Note: I use less olive oil than is traditional in this recipe, but you need some to contribute to the final flavor.  If you just can't stand the taste of olive oil you can try peanut oil instead, but...your loss.  By all means use fresh tomatoes instead of canned if you can find really good ones, but remember - if they don't smell like tomatoes, they won't taste much like them, either.


1/4 cup olive oil
1 large eggplant
4 medium zucchini
1 1/2 large yellow onions
1 green bell pepper
1 can (14.5 oz.) fire-roasted tomatoes
2 Tbl chopped fresh basil
2 Tbl chopped fresh cilantro
Pepper and salt to taste

Roughly chop all the vegetables, starting with the eggplant.  Put the eggplant in a large colander; salt and leave to drain.  After the other ingredients have been prepped, heat 2 tablespoons of the olive oil in a 3 quart saute pan or large skillet and saute the zucchini for 5 minutes.  Add the onions and green pepper and cook for 15 minutes, stirring occasionally.  Heat 2 more tablespoons of olive oil in another pan and saute the eggplant in it for the same 15 minutes.  Add the sauteed eggplant and the remaining ingredients to the pan containing the zucchini mixture; if your skillet is not big enough to hold everything, use a large saucepan instead.  Cook over medium low heat, stirring frequently, until the flavors have blended but the vegetables still retain some color and texture - about 30 minutes or a little longer.  (If overcooked, the ratatouille will still taste OK but it will be brown and mushy - Not A Good Thing.) 

Refrigerate at least an hour to give the flavors more time to meld.  Reheat before serving.

Linguini: Hey... Why do they call it that?
Skinner: What?
Linguini: Ratatouille. It's like a stew, right? Why do they call it that? If you're gonna name a food, you should give it a name that sounds delicious. Ratatouille doesn't sound delicious. It sounds like "rat" and "patootie." Rat-patootie, which does not sound delicious.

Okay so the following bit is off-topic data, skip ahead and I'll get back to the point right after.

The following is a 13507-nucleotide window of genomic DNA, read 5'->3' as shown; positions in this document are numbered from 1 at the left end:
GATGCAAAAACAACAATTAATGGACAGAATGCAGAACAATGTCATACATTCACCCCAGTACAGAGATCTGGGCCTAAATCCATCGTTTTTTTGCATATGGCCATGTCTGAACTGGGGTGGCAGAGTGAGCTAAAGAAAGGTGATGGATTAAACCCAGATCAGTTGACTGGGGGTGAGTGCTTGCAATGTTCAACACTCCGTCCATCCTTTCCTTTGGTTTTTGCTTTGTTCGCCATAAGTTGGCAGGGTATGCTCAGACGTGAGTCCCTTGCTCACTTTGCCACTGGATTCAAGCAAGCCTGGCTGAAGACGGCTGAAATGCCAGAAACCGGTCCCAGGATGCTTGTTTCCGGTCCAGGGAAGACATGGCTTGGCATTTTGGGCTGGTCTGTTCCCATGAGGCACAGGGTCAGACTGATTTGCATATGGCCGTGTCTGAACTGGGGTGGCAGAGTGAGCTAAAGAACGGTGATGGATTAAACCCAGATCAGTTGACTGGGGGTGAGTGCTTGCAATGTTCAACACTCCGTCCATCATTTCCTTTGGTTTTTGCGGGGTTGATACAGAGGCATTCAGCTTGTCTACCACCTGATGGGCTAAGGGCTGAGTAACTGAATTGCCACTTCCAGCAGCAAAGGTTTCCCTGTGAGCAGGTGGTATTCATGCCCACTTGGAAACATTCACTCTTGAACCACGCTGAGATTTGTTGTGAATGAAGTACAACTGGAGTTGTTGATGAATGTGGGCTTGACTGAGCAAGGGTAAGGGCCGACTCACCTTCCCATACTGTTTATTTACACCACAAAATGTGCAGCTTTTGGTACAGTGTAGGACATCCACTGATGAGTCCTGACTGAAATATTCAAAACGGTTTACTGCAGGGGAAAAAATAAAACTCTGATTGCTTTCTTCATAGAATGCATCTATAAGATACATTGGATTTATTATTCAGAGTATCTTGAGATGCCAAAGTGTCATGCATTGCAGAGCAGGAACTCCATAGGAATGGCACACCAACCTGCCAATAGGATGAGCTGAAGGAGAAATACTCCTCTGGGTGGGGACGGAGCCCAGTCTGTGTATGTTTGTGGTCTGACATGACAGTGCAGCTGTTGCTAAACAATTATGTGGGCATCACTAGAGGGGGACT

~From Ratatouille, the movie

Thursday, October 20, 2011

Planting Time

In the Phoenix area, planting a garden in the spring is a fruitless enterprise - literally.  Tomatoes and peppers, for instance, won't set fruit when the temperature is too high, which generally means any time between May and September here.  Many local gardeners, therefore, consider fall the high season for planting.  Today I had to drive to Scottsdale for my semi-annual dental appointment, so I stopped on the way back at my favorite nursery to buy a couple of flats of herbs and vegetables.

As I've mentioned before, my mother always had a large garden when I was a child, and I've continued the tradition whenever I've lived in a house with a yard.  Even in New York City I had a small herb and flower garden outside my first (garden-level) apartment, and a pot of chives in later, higher living spaces.  My irrigated pots at our previous house here were finally putting out clusters of assorted chile peppers and overflowing with oregano and thyme just when I had to leave them behind.  Of course I moved into this house at the end of July, when planting anything would have been insane, even if I hadn't been fully occupied with work on the interior of the house.  So, I was happy when the hot weather finally broke this month and I could start to think about gardening again.

Fortunately, this house has irrigated planting beds that are just begging for new foliage.  The one by the front stoop is empty except for a single forlorn cactus and the one to the left of the back porch has been overrun by useless and not very attractive myaporum that I intend to uproot tomorrow.  This gives me plenty of room for roses in front and herb and vegetable plantings in back of the house.

Today I bought a couple of tomato plants (a mainstream Better Boy and a multicolored heirloom), a mini red bell pepper, a hot red pepper plant, salad greens, Swiss chard, oregano, parsley, chives, basil, thyme, cilantro, a small bay tree, and lavender.  I intend to start them in pots in the screened back porch and transplant them to the planting beds when they are a little larger and can better withstand the onslaught of the hungry local rabbits.  (The jackrabbits here are large enough to leap rabbit wire with a single bound.)  I also got geraniums and petunias for pots on the front stoop; let's hope the bunnies here aren't hungry enough to eat them despite the strong smell.

As soon as I've planted all this stuff I'll go back for the roses - but that may be a couple of days from now because one of the local Greek Orthodox churches is having its annual Greekfest this weekend, and I may be too busy chowing down souvlaki and baklava to worry about gardening.

"I never had any other desire so strong, and so like to covetousness, as that one which I have had always, that I might be master at last of a small house and a large Garden."  ~Abraham Cowley, The Garden, 1666

Wednesday, October 19, 2011

Yearning for Tuscany